My original plan was to work with upper elementary and middle schoolers to teach them to program with Scratch. I’ve done a bit of that with a few middle school girls but haven’t been able to really dig in yet. With the little bit we did do, only one seemed particularly interested. I am wondering if I need to give them more choice including doing something with digital storytelling. My larger goal is to help them see that they can create rather than consume on the computer and maybe programming isn’t the only way to achieve that.

Part of the problem is space. We meet in one big space, and even with a few rolling walls, it’s noisy and a little chaotic. There’s an empty elementary school just behind our building, and we’re hoping to work with the county to get access.

The other issue that became glaringly clear last evening was the depth of the educational needs in the group. My girls had a pile of math homework so they started with that, and I spent some time with two first grade boys working through a language arts worksheet. This is the first time I’ve really sat with some of the youngest kids. These two boys were really struggling. They can sort of decode, but they aren’t really reading or comprehending. They couldn’t read the directions for one of the assignments so they merrily copied the out-of-order words that they were supposed to be putting in sentences. When I wrote the words on cards, they were able to manipulate them into sentences and then copy them onto the paper.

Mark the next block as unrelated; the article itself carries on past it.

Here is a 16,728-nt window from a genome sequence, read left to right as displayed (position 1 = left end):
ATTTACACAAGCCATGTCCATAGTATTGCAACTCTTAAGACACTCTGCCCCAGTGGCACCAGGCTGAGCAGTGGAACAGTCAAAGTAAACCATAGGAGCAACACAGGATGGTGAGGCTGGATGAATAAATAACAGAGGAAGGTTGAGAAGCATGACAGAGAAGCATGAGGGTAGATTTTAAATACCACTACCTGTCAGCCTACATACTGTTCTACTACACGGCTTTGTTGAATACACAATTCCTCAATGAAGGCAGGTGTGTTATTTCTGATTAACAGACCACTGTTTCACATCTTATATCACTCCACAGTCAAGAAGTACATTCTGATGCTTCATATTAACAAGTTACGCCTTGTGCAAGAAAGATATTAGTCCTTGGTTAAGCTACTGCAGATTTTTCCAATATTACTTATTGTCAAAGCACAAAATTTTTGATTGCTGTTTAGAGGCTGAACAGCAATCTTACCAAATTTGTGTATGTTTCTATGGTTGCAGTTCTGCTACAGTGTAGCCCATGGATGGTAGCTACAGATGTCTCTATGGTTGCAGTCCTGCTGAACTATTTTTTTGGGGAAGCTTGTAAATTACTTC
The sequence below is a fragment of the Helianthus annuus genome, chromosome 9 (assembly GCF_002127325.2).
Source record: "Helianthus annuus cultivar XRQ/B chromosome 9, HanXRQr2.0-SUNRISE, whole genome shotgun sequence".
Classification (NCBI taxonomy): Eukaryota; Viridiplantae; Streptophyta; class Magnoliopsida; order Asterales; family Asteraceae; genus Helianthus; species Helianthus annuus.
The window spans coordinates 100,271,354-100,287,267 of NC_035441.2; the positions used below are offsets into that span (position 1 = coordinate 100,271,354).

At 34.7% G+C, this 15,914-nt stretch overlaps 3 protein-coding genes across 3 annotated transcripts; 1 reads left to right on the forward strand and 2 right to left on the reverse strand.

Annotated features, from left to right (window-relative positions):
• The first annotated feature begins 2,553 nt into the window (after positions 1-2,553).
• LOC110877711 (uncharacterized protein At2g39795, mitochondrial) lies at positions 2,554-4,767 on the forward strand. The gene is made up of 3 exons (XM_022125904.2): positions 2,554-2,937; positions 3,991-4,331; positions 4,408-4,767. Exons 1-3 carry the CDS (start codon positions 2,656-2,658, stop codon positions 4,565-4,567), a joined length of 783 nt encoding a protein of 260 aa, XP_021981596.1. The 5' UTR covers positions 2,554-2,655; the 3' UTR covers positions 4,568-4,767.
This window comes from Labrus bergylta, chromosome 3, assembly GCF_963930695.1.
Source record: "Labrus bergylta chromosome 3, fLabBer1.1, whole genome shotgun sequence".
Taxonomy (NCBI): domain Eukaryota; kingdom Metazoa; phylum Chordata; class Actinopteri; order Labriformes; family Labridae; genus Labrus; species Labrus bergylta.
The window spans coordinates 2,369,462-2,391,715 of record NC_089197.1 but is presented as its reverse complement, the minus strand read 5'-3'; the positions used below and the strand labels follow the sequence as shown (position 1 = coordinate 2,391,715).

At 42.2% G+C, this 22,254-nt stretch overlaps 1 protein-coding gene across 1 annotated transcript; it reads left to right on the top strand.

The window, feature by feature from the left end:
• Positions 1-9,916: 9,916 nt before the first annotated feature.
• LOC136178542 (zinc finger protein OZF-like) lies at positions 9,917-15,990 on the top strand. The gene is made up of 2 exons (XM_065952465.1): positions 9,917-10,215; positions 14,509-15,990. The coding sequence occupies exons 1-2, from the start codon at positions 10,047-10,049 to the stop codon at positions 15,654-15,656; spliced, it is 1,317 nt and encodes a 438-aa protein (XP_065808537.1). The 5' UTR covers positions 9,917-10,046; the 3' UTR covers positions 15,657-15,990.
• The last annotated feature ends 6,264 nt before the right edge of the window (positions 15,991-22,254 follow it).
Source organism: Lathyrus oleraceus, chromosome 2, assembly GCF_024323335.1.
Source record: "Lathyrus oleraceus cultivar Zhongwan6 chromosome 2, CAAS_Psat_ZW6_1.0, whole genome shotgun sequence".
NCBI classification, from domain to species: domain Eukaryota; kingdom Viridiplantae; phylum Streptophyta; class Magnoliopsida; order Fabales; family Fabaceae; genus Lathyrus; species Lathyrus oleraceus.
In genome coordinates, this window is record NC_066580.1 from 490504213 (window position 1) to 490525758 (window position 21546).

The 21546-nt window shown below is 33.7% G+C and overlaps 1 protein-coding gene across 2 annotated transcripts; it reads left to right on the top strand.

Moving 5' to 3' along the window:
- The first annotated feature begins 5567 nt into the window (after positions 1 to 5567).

Other activities didn’t even make sense to me…a series of sentences with blanks and a word bank. We used  a process of elimination to finish it, but with no context for the random sentences, it was sometimes hard to figure out which word made a comprehensible sentence. If I hadn’t been there to supervise and advise, I’m sure they would have simply guessed just so that there was something on the line since that had been their strategy on the first few pages. I couldn’t help but wondering how much feedback they got on the packets.